For his second day in Asterdam, Bourdain starts out with coffee again; this time he heads to Café de Prins in the Jordaan area. As their website says, the cafe is close to the Westerkerk, Amsterdam’s largest church, and the Anne Frank House; Tony advises the latter as one of the city’s top tourist attractions but says that you should expect to queue up for it – and it’s not really his style.
Next Bourdain searches for breakfast, and chooses a very different but still traditional option than the pancakes of the day before. He visits Frens Haringhandel, a small food stall known for one particular fish – hint: it’s in the name…
Tony tries their vinegar-pickled and salt-cured herring with onions; it’s certainly not something I could eat for breakfast, but I can see how the strong flavors would certainly wake you up!
As the day wears on Tony heads out with his local guide to explore Amsterdam-Noord – North Amsterdam – which is only reached by ferry. The two visit Cafe Noorderlicht, which is temporarily closed for renovation (until October 2023).
After ordering a Bloody Mary to help chase away the remnant’s of the previous night, Bourdain is deeply uncertain about the menu: most of the sandwiches available are vegetarian and unusual combinations. In the end, he orders a ham and cheese sandwich that leaves him deeply disappointed.
(At one point in this scene, Tony explicitly states that he’d rather be at Spang Makandra, a restaurant listed below which he doesn’t visit.)
In part to soothe his woes from a sad lunch, Bourdain hops on a boat and cruises up one of the canals to Cafe Soundgarden. With his boating companion, he enjoys people watching and a beer before setting back out toward the central part of the city.
In De Wildeman
Bourdain’s next stop is In De Wildeman (called Wildeman Cafe in the episode), described by him as a “bar for beer lovers.” This is the perfect spot to pass an afternoon over a pint or two; if you get peckish as Tony did, you can order the smoked beef sausage and cheese plate. It’s a nice afternoon snack with local flavors – the menu lists options like smoked ossewurst, veal liver sausage, and Dutch cheese.
Tempo Doeloe (CLOSED)
For his final meal in Amsterdam, Bourdain explores the legacy of Dutch colonialism. Indonesia and Suriname were both colonies until the 1940s; this resulted in cultural transmission in both directions, and today you can find incredible Indonesian and Surinamese restaurants in Amsterdam.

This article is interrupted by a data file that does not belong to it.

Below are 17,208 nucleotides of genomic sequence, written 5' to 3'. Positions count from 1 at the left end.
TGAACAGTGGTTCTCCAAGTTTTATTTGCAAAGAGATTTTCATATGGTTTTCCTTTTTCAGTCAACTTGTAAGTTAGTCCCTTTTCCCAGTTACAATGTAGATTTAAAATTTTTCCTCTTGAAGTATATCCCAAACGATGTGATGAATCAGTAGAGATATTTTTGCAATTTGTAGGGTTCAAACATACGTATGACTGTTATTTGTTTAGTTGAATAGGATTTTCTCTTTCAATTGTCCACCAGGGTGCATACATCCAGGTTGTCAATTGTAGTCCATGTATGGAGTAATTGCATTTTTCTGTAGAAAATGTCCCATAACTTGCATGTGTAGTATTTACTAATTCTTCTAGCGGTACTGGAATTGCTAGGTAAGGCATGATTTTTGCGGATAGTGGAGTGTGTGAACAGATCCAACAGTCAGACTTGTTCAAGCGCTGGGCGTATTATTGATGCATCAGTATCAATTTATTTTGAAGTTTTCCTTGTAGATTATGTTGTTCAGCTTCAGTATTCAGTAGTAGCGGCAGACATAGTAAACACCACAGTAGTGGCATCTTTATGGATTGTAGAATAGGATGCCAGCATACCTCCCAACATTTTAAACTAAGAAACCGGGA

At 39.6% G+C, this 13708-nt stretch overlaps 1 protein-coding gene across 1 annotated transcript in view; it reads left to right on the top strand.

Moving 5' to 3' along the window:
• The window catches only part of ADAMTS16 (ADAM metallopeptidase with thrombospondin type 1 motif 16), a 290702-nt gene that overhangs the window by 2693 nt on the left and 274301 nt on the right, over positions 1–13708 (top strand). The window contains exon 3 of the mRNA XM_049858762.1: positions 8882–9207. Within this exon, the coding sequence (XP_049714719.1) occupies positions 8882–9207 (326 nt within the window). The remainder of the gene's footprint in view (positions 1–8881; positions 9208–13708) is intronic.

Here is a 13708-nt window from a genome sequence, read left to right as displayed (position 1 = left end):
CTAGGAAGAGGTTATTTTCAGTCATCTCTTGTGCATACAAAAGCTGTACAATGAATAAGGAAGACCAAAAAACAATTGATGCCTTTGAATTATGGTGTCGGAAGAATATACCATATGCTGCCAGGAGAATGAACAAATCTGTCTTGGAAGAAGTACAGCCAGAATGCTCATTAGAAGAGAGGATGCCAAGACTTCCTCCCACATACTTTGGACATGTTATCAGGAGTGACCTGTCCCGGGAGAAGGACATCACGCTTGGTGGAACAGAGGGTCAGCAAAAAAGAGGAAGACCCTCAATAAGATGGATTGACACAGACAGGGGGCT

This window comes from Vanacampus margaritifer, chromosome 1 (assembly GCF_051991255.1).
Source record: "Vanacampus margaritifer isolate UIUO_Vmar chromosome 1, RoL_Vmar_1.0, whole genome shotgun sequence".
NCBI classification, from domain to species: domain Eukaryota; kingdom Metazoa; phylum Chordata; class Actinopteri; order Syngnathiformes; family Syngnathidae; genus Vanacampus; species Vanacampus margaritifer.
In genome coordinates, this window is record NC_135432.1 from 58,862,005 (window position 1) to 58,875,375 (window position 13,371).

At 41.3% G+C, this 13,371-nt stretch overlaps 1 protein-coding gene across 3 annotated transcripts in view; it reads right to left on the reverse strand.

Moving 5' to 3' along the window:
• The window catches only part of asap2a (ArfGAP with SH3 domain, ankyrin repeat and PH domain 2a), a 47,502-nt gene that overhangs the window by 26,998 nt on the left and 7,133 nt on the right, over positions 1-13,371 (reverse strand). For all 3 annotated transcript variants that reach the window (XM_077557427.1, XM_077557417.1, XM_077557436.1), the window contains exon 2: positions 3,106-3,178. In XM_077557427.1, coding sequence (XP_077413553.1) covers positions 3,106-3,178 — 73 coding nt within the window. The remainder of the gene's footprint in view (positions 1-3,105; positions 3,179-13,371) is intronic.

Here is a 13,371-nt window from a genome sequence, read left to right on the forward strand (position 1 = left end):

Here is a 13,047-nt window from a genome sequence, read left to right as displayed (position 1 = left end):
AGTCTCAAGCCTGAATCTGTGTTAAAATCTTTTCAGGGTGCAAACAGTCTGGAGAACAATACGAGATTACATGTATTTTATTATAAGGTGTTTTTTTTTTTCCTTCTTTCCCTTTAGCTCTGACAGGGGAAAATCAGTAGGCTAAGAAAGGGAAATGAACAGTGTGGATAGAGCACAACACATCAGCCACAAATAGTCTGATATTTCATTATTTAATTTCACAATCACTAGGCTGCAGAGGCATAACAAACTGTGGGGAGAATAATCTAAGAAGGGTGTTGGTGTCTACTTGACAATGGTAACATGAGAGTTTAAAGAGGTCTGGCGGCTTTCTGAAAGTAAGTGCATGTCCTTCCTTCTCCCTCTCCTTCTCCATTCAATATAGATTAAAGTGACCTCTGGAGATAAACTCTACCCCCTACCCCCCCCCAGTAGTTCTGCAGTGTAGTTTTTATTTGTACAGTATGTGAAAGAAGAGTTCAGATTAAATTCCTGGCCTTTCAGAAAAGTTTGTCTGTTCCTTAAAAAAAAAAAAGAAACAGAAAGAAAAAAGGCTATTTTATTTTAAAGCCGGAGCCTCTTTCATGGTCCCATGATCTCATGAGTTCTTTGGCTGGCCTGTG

Tempo Doeloe is the one that Tony visits during his trip. This restaurant is known for their Indonesian sampler platters – think of them like Korean banchan. With his dining companions, he tries the Rijsttaffel Istemewa, which includes dishes like chicken with coconut and tomatoes, pork with sweet soy sauce, and spicy been rendang and other small dishes, plus over 20 others.
Unfortunately, this beloved restaurant has closed permanently, so you’ll need to look for another spot to try Dutch-Indonesian food during your visit.
Other Places to Try in Amsterdam
As Bourdain was in Amsterdam as part of filming The Layover, there are some other restaurants, cafes, and bars he recommends but doesn’t directly visit. Here’s a list of those spots which are still open today, in case you want to visit them also.
- The Brothers Hartering for seasonal dishes and head cheese, a Tony fave
- De Pilsener Club, a 125 year-old watering hole
- Maloe Melo Club, a late-night dive bar for live blues, punk, and jazz
- Albert Cuyp Market for stroopwafel if you love breakfast sweets
- Spang Makandra, a Surinamese spot for roti, kebab, sandwiches, and soup
- Paradox Coffeeshop, another marijuana cafe
Amsterdam Food Tours to Try
If you’d prefer a more structured way to try the different flavors and dishes of Dutch cuisine – plus the other cultures that you can find here – a food tour is a good option to make the most of your time. Here are a few food tours that have similar experiences to those Bourdain enjoyed during his visit:
Have any other questions about these places visited by Anthony Bourdain in Amsterdam? Let me know in the comments below.